By Jeff Park | 3 months ago | 0 Comments

Belighted is a mobile and web development company with offices in Brussels and Paris. They are the makers of Nomad Suite, a mobile tool for managing professional services companies from A to Z, in a simple yet effective way.  Check out their blog post on how their team integrates HipChat with other tools to stay on top of everything their team does.

For a few months here at Belighted, we have all been committed to release what could be a new breakthrough into the service related ERP world! We crafted it using such amazing tools as AngularJS and other trending ones!

But on our way of achieving such a challenge, we needed to put in place as complete a workflow as possible in order to allow a high quality level of crafted code that maintained traceability. We also wanted to make sure our workflow was easy and lean as possible so that we could focus more on developing features and less on maintaining our work.

In order to make things as smooth as possible for everybody, we rely on a few great tools, integrated together so we can automate as many tasks as possible.

Starting a feature

As with any agile project, features of Nomad Suite are described as stories, ordered by priority on the popular Pivotal Tracker.

Therefore, the first step is to start the first story in the backlog. This lets everybody know who is working on what. Because we use HipChat for internal communication, we hooked both tools together and all stakeholders are notified.

 

Next, we create a new feature branch, with a clear and concise name. Some of us like to add the story ID from Pivotal to the name, but the truth is we don’t really have a strict pattern. Feature branches are extremely important to us because they allow you to experiment at will, commit, share your changes, and rollback if need be, all without disrupting the work of other and, most importantly, staging and production deployments.

On rare occasions, we do commit directly on master, but the change must then meet two conditions:

  • It doesn’t need review by another developer. This is true for very small bugs, typos and some settings changes, but not much else.
  • It must be trivial enough that if you get interrupted, it can be stashed or discarded, and easily applied when you come back to it.

Continuous reporting

At every push to GitHub, the team is notified on HipChat. This is a great way to let everybody interested know how the feature is progressing.

Our CI tool, Semaphore, is also notified, and will let us know if all tests are green through — you guessed it — HipChat. This allows developers to not run the entire test suite, as some tests can take a few minutes. It is perfectly OK to break a feature branch.

Finishing up

Once the feature is implemented, tested, and passed all their tests, the feature branch is ready to be merged into master.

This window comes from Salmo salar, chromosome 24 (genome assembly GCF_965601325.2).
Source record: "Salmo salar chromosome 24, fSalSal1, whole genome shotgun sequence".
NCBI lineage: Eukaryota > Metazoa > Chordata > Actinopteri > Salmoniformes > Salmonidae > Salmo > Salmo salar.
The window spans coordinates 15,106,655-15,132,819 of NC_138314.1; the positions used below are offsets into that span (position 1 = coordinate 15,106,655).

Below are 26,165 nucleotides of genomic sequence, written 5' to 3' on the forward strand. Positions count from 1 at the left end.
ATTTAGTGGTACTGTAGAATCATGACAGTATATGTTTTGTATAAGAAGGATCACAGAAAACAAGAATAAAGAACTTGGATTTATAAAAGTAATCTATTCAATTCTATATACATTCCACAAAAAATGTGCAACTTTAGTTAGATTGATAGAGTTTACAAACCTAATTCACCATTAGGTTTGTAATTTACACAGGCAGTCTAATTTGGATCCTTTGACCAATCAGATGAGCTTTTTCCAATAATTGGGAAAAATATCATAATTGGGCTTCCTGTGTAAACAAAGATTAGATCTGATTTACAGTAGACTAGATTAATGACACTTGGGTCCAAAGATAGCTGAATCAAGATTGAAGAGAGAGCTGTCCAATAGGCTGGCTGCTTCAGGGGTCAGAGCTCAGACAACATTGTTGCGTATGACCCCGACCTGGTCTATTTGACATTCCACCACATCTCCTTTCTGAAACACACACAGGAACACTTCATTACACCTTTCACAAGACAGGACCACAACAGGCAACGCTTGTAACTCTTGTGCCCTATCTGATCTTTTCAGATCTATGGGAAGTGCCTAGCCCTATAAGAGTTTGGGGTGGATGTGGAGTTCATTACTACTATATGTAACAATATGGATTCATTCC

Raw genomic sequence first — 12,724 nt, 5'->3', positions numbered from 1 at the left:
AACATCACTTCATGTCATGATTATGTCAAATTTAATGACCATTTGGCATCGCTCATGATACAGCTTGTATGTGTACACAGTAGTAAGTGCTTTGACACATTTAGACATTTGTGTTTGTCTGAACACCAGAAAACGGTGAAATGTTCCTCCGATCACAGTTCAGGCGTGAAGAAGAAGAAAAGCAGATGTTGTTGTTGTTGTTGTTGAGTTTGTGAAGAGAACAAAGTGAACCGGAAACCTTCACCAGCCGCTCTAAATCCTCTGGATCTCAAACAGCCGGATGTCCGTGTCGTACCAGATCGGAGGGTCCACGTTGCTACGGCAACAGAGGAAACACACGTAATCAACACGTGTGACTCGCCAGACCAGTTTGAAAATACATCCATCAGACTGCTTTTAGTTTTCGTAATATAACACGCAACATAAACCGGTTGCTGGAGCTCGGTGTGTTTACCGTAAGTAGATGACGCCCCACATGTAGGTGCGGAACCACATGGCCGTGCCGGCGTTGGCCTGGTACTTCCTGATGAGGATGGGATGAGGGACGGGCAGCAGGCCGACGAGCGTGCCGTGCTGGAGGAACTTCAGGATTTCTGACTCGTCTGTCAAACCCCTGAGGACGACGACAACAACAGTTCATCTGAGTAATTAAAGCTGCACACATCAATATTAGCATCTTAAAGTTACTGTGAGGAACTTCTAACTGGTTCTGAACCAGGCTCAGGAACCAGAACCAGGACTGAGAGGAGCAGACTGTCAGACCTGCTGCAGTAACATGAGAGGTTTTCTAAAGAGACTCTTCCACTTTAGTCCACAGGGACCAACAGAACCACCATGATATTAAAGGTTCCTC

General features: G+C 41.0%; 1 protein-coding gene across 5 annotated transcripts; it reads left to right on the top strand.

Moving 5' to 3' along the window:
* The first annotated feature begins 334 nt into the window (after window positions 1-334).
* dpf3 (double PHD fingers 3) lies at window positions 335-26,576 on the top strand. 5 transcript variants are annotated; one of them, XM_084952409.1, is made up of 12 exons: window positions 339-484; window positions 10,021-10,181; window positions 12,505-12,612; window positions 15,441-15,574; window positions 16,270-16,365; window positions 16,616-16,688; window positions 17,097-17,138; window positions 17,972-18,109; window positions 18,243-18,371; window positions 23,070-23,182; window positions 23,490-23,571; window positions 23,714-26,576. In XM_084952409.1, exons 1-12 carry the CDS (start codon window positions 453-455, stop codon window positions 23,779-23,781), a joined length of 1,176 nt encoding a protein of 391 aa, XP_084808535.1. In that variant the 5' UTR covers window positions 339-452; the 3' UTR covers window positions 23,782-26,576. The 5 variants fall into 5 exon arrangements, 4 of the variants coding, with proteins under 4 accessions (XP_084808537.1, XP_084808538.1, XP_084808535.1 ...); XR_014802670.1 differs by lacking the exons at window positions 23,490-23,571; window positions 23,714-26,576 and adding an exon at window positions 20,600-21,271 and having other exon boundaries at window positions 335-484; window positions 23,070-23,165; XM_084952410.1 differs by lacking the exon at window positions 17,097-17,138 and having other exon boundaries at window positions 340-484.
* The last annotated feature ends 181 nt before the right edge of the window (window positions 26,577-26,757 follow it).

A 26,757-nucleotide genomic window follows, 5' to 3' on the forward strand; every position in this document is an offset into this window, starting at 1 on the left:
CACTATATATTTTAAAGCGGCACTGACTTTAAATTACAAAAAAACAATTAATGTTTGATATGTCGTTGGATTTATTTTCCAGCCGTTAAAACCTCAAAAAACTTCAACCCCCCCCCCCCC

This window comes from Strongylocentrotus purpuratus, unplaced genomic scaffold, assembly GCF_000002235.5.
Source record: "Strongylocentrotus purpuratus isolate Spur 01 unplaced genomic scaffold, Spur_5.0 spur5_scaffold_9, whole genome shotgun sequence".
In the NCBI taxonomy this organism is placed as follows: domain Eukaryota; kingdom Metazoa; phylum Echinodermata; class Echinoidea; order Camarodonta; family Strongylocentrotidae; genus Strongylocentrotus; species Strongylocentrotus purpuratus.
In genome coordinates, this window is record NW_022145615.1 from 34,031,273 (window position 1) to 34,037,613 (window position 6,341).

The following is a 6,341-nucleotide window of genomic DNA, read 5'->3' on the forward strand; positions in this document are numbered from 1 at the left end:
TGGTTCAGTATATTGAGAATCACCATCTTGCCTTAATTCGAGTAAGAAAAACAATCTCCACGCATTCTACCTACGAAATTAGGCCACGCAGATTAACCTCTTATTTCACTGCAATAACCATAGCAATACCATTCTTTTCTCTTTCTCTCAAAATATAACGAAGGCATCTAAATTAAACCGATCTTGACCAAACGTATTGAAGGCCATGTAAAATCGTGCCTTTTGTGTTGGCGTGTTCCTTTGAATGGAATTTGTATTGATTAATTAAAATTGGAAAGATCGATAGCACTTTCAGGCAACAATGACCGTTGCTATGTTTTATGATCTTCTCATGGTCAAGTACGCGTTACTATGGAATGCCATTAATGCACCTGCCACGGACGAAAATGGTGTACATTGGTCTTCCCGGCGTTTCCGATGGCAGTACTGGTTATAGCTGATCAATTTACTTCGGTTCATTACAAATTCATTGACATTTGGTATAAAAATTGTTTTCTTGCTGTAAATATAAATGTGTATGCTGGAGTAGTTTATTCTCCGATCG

Or is it? Now is the time to look at the commits, and squash the branch if necessary.

As for branch names, we don’t have explicit guidelines on commits and messages, but here are a few things we hate to see, from bad to worst:

  • Incomplete (not functional) feature
  • Untested feature
  • Broken tests
  • “wip”

All commits should reference the Pivotal Tracker story ID and the last one should say it finishes it, so GitHub can update the tracker for us. The story is now automatically marked as finished, but it still needs review. Time to open a Pull Request on GitHub.

Review

Because we want to make sure this is the best code we can write, and we can all learn something from somebody else, all changes need to be reviewed by another developer. It can be anybody — the important thing, like with pair programming, is to have another pair of eyes, but we will sometimes ask someone with particular expertise to do the review.

After a little back and forth (with amended commits and forced pushes), the reviewer can finally decide to merge the feature. He is also reassured by Semaphore, which tested the branch and reports status on the Pull Request.

Semaphore status on Pull Request

Deployment

After the merge, Semaphore will run tests on the new master. They should all be green, so it will deploy onHeroku for us (and yes, notify HipChat). Our custom deploy script also uses the tracker-git gem, so stories will now automatically be delivered.

Time for the next story!..

Hoping this post could help people looking for an efficient way of organizing their job !

Please support our project !

Like Belighted on facebook, follow us on twitter or just visit our website.

Elena Gorman

Help us raise money for charity (and win a system-wide emoticon)

By Elena Gorman | 3 months ago | 0 Comments

Help us raise funds for the Room to Read  and share your custom emoticon with the world.

Starting today, the HipChat team will open bidding on a universal HipChat emoticon via Charitybuzz.com.

We’re starting the bidding at $250.  Yes, that’s a lot of money for something you can create on your own for private use. The kicker here is that your emoticon would become part of every HipChat experience.

Universal? Go into any HipChat room and type (dealwithit). You’ll see this guy 

Everyone sees him because he is system-wide.

How it works

  1. Place your bid at Charitybuzz.com.
  2. If you win, our co-founder, Pete, will help you with your design.
  3. We’ll make sure everyone knows about it via our newsletter, blog, social media and lobby messages.

Of course, we reserve the right to refuse any content we deem inappropriate.

The cause

Our parent company, Atlassian, has set the goal of raising funds to benefit the  Room to Read Girls’ Education Program in Cambodia.

Our team believes in this cause and the organization behind it. We sent 11 staff members to check out the program personally.

Inspiration

Atlassians have created some epic emoticons for internal use. Most of them reflect inside jokes.  They are also a great way to build camaraderie.

We’ve got an incredible Events Manager named Rudy who owns a panda suit. He’s got his own emoticon (rudy) that makes everyone smile 

We also created emoticons based on our company values. The first of which is open company, no bullshit. So Atlassians type (nobullshit) and see 

We know you’ve got some good ones too…

So let’s merge forces to raise money for a great cause. The auction lasts until February 13th. Bid now!